info: John (“Cryan”) was appointed Chief Executive Officer at Deutsche Bank in 2016, having served previously as the Company’s Co-Chief Executive Officer from 2015. Cryan has also served as a member of the Company’s Supervisory Board, as Chairman of its Audit Committee, and as a member of its Risk Committee. Cryan joined Deutsche Bank from Singaporean investment company Temasek Holdings, where he had served from 2012 to 2014. He was previously Group Chief Financial Officer of UBS from 2008 to 2011, having worked in corporate finance and client advisory roles at UBS and SG Warburg in London, Munich and Zurich from 1987.

Kim Hammonds,
Chief Operating Officer

info: Kim (“Hammonds”) became a member of Deutsche Bank’s Management Board in 2016, assuming the role of Chief Operating Officer. She joined the Company in 2013, serving as Global Chief Information Officer and Global Co-Head of Technology and Operations before taking her current role. Hammonds joined Deutsche Bank from Boeing, where she had served as Chief Information Officer. Prior to this, she held management positions in Dell and Ford Motor Company, with a focus on product engineering, manufacturing, marketing, and information technology leadership operations.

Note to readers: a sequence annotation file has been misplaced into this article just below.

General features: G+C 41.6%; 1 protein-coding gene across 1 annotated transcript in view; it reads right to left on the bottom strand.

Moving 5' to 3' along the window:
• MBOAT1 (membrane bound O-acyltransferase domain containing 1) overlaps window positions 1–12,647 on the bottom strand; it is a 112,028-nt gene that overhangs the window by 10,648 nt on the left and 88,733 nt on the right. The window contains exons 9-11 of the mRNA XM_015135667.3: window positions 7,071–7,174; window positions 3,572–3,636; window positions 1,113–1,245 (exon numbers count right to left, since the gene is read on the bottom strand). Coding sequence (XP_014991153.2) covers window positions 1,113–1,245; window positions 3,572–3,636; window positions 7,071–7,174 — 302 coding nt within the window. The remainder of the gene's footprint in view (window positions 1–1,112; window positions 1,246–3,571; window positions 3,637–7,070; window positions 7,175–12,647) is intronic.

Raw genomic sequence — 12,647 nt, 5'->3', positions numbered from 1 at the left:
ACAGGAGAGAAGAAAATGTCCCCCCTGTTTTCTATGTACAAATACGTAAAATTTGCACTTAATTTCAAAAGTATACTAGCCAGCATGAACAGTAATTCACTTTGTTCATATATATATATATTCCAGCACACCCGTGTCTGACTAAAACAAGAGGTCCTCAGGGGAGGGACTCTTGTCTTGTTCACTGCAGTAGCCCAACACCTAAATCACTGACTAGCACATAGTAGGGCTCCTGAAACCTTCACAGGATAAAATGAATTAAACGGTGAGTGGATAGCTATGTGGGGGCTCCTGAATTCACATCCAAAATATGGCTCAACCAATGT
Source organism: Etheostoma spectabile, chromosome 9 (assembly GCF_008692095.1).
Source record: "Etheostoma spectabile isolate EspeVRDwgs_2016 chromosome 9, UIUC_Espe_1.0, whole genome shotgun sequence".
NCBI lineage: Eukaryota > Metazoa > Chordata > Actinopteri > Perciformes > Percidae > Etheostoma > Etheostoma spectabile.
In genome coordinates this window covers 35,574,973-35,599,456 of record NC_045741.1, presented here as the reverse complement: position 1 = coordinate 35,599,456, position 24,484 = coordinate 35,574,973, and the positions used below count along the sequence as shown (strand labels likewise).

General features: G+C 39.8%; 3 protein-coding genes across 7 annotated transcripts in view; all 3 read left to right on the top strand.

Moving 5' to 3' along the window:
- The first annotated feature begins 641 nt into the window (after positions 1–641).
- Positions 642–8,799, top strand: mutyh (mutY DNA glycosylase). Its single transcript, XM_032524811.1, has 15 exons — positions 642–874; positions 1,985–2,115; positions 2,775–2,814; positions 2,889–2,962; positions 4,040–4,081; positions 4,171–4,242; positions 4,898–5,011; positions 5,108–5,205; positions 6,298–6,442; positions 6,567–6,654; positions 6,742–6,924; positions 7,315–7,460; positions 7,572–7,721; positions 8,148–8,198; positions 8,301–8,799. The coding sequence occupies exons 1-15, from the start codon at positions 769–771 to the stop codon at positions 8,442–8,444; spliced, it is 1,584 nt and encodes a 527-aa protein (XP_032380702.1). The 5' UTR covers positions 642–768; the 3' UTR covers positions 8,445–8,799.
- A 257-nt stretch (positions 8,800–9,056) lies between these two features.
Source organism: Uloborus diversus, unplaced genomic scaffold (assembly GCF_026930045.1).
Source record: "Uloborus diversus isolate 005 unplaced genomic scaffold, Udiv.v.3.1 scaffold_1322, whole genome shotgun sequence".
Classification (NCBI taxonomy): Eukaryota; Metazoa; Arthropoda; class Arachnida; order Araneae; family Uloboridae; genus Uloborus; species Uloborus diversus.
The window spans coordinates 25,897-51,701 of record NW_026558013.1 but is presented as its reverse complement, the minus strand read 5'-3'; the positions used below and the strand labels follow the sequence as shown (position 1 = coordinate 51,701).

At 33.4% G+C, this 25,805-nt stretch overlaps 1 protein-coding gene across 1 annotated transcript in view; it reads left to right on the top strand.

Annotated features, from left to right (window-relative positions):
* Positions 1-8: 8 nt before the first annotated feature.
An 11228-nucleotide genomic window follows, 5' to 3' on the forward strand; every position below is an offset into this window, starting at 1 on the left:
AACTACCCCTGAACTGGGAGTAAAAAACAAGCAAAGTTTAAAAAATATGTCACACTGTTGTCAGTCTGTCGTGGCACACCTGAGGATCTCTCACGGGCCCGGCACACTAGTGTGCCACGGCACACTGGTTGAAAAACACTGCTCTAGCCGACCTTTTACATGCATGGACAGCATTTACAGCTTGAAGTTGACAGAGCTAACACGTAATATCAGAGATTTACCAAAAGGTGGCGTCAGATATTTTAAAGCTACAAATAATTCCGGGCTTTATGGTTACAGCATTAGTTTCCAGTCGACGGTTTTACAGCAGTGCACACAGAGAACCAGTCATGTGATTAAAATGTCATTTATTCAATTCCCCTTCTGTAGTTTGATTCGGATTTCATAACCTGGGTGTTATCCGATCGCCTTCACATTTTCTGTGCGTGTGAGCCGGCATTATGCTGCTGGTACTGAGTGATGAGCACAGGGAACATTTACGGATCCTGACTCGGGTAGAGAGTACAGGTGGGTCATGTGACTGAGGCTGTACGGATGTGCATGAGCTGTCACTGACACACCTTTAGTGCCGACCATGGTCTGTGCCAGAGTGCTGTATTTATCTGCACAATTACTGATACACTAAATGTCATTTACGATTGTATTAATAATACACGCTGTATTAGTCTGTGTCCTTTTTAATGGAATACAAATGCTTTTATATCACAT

Marcus Schenck,
Chief Financial Officer

info: Marcus (“Schenck”) became a member the Management Board at Deutsche Bank in 2015, when he joined the Company as Chief Financial Officer. Schenck previously worked for Goldman Sachs International, where he was Partner and Head of Investment Banking Services for Europe, Middle East and Africa, as well as a member of the Operating Committee of the Investment Banking Division of Goldman Sachs. From 2006 to 2013 Schenck was Chief Financial Officer and a member of the Management Board E.ON, prior to which he held a number of senior positions at Goldman Sachs in Frankfurt. Schenck began his career as a consultant at McKinsey and Company.